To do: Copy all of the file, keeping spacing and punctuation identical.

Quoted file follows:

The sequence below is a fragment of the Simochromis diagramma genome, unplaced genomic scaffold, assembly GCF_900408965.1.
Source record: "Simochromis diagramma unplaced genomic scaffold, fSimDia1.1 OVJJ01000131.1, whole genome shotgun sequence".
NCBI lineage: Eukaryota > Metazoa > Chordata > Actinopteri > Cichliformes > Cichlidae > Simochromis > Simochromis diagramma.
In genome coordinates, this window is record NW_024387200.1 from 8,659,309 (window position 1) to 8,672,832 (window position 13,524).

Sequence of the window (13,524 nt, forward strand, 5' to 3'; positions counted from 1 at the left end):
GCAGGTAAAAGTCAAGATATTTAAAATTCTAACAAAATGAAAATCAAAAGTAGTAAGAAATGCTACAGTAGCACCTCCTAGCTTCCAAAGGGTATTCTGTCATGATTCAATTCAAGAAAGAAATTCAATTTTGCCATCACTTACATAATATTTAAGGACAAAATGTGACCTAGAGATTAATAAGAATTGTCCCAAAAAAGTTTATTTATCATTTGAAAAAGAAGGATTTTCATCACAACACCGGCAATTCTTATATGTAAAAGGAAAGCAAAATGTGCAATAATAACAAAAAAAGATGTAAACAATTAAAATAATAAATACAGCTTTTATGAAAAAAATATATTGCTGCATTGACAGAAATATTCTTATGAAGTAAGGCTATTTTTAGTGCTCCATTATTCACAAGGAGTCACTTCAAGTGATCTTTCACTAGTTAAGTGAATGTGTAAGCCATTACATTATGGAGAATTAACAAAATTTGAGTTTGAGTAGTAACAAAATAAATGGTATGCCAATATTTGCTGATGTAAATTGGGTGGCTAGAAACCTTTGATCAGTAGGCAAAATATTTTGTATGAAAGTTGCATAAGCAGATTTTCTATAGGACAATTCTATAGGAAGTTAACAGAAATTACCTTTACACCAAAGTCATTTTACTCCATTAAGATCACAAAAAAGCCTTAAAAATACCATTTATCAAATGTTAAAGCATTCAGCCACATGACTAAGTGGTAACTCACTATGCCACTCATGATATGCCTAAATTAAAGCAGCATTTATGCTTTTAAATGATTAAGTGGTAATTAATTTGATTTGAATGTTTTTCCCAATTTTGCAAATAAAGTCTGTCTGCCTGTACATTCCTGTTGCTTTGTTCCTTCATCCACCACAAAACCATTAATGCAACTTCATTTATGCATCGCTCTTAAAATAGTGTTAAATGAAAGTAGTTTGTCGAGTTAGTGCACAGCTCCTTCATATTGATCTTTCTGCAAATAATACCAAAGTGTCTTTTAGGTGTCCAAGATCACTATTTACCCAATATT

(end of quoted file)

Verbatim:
The sequence below is a fragment of the Simochromis diagramma genome, unplaced genomic scaffold, assembly GCF_900408965.1.
Source record: "Simochromis diagramma unplaced genomic scaffold, fSimDia1.1 OVJJ01000131.1, whole genome shotgun sequence".
NCBI lineage: Eukaryota > Metazoa > Chordata > Actinopteri > Cichliformes > Cichlidae > Simochromis > Simochromis diagramma.
In genome coordinates, this window is record NW_024387200.1 from 8,659,309 (window position 1) to 8,672,832 (window position 13,524).

Sequence of the window (13,524 nt, forward strand, 5' to 3'; positions counted from 1 at the left end):
GCAGGTAAAAGTCAAGATATTTAAAATTCTAACAAAATGAAAATCAAAAGTAGTAAGAAATGCTACAGTAGCACCTCCTAGCTTCCAAAGGGTATTCTGTCATGATTCAATTCAAGAAAGAAATTCAATTTTGCCATCACTTACATAATATTTAAGGACAAAATGTGACCTAGAGATTAATAAGAATTGTCCCAAAAAAGTTTATTTATCATTTGAAAAAGAAGGATTTTCATCACAACACCGGCAATTCTTATATGTAAAAGGAAAGCAAAATGTGCAATAATAACAAAAAAAGATGTAAACAATTAAAATAATAAATACAGCTTTTATGAAAAAAATATATTGCTGCATTGACAGAAATATTCTTATGAAGTAAGGCTATTTTTAGTGCTCCATTATTCACAAGGAGTCACTTCAAGTGATCTTTCACTAGTTAAGTGAATGTGTAAGCCATTACATTATGGAGAATTAACAAAATTTGAGTTTGAGTAGTAACAAAATAAATGGTATGCCAATATTTGCTGATGTAAATTGGGTGGCTAGAAACCTTTGATCAGTAGGCAAAATATTTTGTATGAAAGTTGCATAAGCAGATTTTCTATAGGACAATTCTATAGGAAGTTAACAGAAATTACCTTTACACCAAAGTCATTTTACTCCATTAAGATCACAAAAAAGCCTTAAAAATACCATTTATCAAATGTTAAAGCATTCAGCCACATGACTAAGTGGTAACTCACTATGCCACTCATGATATGCCTAAATTAAAGCAGCATTTATGCTTTTAAATGATTAAGTGGTAATTAATTTGATTTGAATGTTTTTCCCAATTTTGCAAATAAAGTCTGTCTGCCTGTACATTCCTGTTGCTTTGTTCCTTCATCCACCACAAAACCATTAATGCAACTTCATTTATGCATCGCTCTTAAAATAGTGTTAAATGAAAGTAGTTTGTCGAGTTAGTGCACAGCTCCTTCATATTGATCTTTCTGCAAATAATACCAAAGTGTCTTTTAGGTGTCCAAGATCACTATTTACCCAATATT